That began the rise of shareholder democracy, an idea that the public and news media embraced. Shareholders and, in turn, a new class of investors known as corporate raiders convinced executives to slash any and all fat from their budgets or risk being taken over or voted out. Layoffs increased, research and development budgets were cut. There was a rush of mergers driven by “cost savings” that grabbed headlines while profits soared and dividends increased.

And here we are. Americans mistrust companies to such an extent that the very idea of capitalism is now being debated on the political stage. Populism has been embraced on both ends of the political spectrum, whether in the trade protectionism of President Donald Trump or the social-net supremacy of senator Bernie Sanders.

It is against that backdrop that the Business Roundtable released its statement on Monday. The group should be commended for coming around – and no one wants to criticise progress – but it is undeniably late.

Make no mistake, it wasn’t shareholder democracy that created this new enlightened moment. Public outrage pushed this forward. So did anger in Washington and regulatory scrutiny that is finally coming to bear.

Shareholders – with some exceptions – did not come around until they had no choice but to realise that these forces could have an impact on their investments.

And in an echo of managerialism, there are some corporate executives who deserve credit for this change. Larry Fink, chairman of BlackRock, deserves to be doing laps for putting these ideas into his annual letters years ago, when some of those who signed Monday’s statement laughed at the idea.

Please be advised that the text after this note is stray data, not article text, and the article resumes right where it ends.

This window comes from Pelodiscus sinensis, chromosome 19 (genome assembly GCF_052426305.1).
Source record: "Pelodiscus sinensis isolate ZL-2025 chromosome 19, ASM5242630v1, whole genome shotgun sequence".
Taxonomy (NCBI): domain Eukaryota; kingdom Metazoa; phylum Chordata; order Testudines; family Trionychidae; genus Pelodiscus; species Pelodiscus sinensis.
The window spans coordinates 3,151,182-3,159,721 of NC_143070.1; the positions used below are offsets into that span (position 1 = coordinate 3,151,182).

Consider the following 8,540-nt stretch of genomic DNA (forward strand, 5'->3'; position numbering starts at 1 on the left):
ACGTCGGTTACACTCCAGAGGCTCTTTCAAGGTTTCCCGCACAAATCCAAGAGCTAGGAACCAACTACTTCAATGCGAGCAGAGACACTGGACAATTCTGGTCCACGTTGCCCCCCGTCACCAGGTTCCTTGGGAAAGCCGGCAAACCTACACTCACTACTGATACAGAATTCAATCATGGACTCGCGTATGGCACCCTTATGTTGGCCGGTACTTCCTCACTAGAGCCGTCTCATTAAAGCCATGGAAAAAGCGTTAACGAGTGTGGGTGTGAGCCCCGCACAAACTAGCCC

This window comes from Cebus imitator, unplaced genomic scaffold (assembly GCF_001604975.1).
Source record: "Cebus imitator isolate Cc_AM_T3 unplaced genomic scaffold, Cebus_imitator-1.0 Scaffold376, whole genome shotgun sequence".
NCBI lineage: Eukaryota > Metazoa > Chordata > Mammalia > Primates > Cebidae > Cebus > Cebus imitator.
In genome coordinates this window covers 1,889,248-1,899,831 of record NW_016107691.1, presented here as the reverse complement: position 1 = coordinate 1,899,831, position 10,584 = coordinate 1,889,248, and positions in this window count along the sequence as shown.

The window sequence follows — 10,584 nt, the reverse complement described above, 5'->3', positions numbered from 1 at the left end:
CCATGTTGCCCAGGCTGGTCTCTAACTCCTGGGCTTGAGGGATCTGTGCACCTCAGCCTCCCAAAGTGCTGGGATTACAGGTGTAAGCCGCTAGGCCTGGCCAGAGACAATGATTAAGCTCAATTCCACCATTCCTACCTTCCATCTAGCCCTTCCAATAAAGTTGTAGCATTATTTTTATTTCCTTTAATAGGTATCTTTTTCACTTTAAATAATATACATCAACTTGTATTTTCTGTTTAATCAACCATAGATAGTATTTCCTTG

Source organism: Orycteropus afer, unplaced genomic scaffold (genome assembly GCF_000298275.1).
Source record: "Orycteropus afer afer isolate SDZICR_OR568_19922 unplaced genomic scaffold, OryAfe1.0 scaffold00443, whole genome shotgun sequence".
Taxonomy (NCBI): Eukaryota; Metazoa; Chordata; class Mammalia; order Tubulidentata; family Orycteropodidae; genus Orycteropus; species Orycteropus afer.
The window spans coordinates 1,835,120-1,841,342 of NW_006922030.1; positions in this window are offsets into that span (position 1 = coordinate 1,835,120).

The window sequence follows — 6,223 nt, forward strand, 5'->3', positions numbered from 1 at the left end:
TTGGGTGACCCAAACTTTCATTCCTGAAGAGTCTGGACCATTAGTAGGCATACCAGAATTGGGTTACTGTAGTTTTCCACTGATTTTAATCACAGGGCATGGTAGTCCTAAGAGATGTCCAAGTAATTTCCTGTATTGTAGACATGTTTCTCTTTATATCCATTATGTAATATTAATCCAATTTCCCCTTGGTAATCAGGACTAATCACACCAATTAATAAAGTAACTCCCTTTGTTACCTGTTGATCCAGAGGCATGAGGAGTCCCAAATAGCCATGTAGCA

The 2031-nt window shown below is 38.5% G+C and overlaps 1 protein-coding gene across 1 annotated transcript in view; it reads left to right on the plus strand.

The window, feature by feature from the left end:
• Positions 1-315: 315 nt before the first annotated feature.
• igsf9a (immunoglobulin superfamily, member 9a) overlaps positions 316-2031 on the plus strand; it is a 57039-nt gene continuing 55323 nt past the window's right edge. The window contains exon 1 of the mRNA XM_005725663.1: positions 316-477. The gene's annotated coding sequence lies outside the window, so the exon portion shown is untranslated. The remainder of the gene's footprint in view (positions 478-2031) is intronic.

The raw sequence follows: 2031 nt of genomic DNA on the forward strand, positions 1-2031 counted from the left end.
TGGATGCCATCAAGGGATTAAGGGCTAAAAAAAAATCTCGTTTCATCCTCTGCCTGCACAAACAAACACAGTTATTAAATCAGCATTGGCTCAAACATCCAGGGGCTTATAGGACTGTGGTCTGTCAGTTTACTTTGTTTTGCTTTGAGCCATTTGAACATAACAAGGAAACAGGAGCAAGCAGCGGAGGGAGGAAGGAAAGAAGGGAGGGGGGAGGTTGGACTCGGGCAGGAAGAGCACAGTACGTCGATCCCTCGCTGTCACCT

Credit should go, too, to Howard Schultz, former chief executive of Starbucks, whose company embraced its employees as stakeholders from the beginning. And companies like Patagonia and Ben and Jerry’s, which are B corporations, committed to community principles early.

Investor Paul Tudor Jones II has been talking about this for years. So has Judith F Samuelson, an executive director at the Aspen Institute who has pressed corporate leaders to embrace a view of service to society, and told me about a dinner where she and others leaned on Jamie Dimon, the JPMorgan chief executive and chairman of the Business Roundtable, to change the group’s mission statement.

And there was professor Klaus Schwab, who founded the World Economic Forum, drafting the Davos Manifesto of 1973: “The purpose of professional management is to serve clients, shareholders, workers and employees, as well as societies, and to harmonise the different interests of the stakeholders.”

If you suspect that the Business Roundtable’s statement changes little, there may be reason for scepticism. Some big companies didn’t sign on, including the Blackstone Group, General Electric and Alcoa.

And the Council of Institutional Investors – which represents many of the same companies as Business Roundtable and many of the US’s largest pension funds – distributed a response that forcefully disavowed the ideas set forth in the roundtable’s statement.

“Accountability to everyone means accountability to no one,” the council said. “It is government, not companies, that should shoulder the responsibility of defining and addressing societal objectives with limited or no connection to long-term shareholder value.”

For whatever progress may have been made on Monday, it is hardly clear the debate is over. In fact, the fight for corporate identity is just beginning. – 2019 The New York Times Company